You can have excuses or you can have results… But you can’t have both.
One of my favourite sayings, it’s on my pinboard right next to my weekly program. Sometimes it crosses my mind when I am trying to justify to myself skipping a training session, more often than not it works. But when my alarm went off at 4.15am this morning I didn’t need any inspiration to get me out of bed, I practically bounded out. I was going to ride with my friend Sarah, the plan was ride, chat, coffee, more chat and more riding, all the things I love to do (ok with maybe a stop for a photo thrown in, don’t judge, we are gen Y afterall).
Sounds pretty perfect doesn’t it? It was. Also sounds like we probably wouldn’t have worked very hard right? Wrong. Two hours of solid riding, both of us with tired legs from training the day before. We did chat A LOT and enjoyed a few laughs but we worked hard and finished hot, exhausted and on top of the world. Which brings me to the point of this post… Whilst you can’t have excuses and results, it is actually possible to have results and fun.
Every session isn’t going to be a barrel of laughs and endless chatter with your friends. There will be long solo runs, difficult swim sets where you follow that black line and think your arms or legs (or both) might actually fall off and rides that need to be done by yourself, afterall you will be out there all alone on race day (as I’m frequently reminded by my coach). But if you mix up those hard ones with some fun social ones, keep it real and genuinely enjoy the process, you will stick to the training and stay in the sport. I guess this theory is applicable for anything, not just triathlons, but it’s easy to get caught up training alone for triathlons, compared to say netball, where you train and play as a team regularly. Triathlon seems like an individual sport, but if you have the right crew around you it’s anything but.
Apart from your family and friends who will support you unconditionally, your training buddies are probably the few people in the world who understand what you’re doing and why, they see it all, the good the bad and the ugly. They see you at 5:30am on a Monday morning after your epic weekend training, when everything hurts, you can’t reach your usual swimming pace but you persevere and they are struggling just as much as you are. They have their own tri goals, hopes and aspirations, they also have their own families, jobs and lives, you may or may not see them outside of training, but when you’re there training- they are it. Use them as inspiration and to push you, and return the favour, support and be supported.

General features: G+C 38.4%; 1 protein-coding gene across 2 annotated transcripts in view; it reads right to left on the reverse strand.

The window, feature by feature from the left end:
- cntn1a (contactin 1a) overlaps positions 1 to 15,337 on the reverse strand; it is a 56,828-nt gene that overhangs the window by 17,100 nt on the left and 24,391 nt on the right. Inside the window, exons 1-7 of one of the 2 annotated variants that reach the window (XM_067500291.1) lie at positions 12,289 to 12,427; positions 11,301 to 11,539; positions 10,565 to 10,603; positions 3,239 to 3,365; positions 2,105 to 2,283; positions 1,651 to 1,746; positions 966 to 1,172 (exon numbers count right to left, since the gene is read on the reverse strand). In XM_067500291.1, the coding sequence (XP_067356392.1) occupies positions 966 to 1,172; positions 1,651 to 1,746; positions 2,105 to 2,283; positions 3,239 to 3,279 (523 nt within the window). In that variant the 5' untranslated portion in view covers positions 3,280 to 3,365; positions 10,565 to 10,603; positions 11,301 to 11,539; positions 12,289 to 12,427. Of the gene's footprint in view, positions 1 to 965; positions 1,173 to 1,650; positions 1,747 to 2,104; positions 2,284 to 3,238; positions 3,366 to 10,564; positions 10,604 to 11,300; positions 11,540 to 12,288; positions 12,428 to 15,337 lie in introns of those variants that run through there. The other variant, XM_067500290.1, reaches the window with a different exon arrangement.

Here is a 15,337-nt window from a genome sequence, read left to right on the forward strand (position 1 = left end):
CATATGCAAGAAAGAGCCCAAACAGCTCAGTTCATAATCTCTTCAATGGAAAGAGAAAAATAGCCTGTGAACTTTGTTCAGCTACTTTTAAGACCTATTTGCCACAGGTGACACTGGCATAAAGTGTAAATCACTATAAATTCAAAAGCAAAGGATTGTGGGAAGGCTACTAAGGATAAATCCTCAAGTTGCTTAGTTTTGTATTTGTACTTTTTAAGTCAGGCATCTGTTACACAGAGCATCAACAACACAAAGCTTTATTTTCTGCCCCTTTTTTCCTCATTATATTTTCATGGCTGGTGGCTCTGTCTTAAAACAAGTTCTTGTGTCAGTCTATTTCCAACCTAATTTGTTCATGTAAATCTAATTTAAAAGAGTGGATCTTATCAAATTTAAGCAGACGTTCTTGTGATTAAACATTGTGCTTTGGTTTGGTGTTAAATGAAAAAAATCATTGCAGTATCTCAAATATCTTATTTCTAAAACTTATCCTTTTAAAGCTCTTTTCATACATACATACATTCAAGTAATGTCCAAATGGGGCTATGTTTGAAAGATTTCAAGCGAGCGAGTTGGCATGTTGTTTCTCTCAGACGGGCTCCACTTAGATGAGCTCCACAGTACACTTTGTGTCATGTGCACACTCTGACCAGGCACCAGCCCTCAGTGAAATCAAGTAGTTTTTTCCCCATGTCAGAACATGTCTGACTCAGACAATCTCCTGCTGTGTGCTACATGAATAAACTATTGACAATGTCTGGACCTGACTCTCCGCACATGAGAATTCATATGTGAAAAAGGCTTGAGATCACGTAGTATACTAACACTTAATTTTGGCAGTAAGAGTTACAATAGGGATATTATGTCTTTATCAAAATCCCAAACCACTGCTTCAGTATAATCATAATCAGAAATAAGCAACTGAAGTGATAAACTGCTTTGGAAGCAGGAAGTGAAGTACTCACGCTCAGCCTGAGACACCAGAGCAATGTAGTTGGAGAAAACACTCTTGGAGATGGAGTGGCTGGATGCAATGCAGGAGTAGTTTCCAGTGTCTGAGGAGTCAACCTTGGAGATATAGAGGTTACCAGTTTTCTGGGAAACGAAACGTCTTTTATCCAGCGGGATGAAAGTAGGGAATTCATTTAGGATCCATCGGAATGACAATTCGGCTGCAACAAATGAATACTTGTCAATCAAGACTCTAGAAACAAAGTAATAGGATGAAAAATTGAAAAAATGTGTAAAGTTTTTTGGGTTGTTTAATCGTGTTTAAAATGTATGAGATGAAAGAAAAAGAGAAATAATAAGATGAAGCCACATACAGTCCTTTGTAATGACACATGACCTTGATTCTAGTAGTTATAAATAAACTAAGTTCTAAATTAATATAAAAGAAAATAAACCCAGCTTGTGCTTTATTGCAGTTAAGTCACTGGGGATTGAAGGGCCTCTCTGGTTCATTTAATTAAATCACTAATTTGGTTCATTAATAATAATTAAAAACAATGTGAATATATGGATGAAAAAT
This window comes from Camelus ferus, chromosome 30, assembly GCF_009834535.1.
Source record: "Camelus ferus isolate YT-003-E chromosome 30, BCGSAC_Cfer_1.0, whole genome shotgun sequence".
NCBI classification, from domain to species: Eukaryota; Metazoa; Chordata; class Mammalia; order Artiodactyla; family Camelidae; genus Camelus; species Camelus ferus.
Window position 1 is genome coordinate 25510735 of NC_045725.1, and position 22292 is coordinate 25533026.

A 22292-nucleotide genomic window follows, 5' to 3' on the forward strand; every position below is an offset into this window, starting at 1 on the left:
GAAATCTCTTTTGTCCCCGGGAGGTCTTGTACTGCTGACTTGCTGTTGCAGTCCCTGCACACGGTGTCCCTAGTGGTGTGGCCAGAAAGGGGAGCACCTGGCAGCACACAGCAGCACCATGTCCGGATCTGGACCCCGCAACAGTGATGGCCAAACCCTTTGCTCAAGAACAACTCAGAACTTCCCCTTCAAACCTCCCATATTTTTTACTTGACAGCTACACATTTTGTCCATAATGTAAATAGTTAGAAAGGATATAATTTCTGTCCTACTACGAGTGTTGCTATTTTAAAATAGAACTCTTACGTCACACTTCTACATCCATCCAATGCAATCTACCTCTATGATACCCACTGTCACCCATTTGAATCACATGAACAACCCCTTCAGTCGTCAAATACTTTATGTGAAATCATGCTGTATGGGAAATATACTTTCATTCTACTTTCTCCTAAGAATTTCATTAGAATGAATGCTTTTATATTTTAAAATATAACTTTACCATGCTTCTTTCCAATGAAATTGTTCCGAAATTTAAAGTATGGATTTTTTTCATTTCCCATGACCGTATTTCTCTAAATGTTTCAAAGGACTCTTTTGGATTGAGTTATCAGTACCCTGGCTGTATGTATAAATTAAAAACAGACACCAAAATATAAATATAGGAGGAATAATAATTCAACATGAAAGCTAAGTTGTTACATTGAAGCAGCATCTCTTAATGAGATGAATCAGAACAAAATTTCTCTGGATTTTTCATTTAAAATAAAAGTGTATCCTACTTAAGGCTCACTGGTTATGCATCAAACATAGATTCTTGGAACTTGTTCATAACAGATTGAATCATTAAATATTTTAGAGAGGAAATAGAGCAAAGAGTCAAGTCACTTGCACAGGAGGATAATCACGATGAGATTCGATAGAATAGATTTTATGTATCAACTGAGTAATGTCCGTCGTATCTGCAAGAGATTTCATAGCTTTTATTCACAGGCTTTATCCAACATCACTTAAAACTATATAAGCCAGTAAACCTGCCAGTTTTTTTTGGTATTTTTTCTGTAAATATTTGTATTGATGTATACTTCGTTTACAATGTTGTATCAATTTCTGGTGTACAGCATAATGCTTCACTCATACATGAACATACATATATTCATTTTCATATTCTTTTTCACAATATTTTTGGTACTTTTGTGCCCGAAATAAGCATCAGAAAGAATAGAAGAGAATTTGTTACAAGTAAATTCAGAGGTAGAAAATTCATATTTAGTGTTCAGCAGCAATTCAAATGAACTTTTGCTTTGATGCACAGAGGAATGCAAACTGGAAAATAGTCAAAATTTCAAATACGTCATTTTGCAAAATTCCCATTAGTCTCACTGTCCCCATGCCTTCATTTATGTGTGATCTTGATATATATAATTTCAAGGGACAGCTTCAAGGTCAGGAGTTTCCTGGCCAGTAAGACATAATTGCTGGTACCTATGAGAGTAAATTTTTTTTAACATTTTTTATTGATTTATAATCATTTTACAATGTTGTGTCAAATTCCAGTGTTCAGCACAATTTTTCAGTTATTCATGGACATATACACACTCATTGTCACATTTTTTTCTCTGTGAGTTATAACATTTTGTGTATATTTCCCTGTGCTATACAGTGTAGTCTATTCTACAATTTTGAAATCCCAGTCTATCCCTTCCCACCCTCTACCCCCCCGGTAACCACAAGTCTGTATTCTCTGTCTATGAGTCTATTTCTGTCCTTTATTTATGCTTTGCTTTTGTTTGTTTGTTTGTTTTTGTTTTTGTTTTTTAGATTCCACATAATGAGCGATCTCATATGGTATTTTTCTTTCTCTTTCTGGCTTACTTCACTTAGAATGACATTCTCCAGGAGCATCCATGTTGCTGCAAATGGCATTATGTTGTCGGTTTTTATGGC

So if you’re new to the sport and yet to find a ‘crew’ my advice would be to join your local tri club or training group. If you’re not quite up to joining a tri club start with even just a swim squad, running group or weekly bunch ride. You will (hopefully) meet like-minded people and grow your network. I moved to Noosa 2 years ago and knew no-one, for the first 3 months I had only met the handful of people that I worked with. I then joined the Noosa Tri Club and suddenly everything changed, I now have an awesome group of friends and training buddies. Broaden your horizons I promise you wont regret it.
You may even find that if you start to love the process you wont have to worry about the ‘results or excuses’ dilemma. Training wont feel like a chore, it will be something you look forward to.
Until next time remember, success is a journey not a destination. The doing is often more important than the outcome.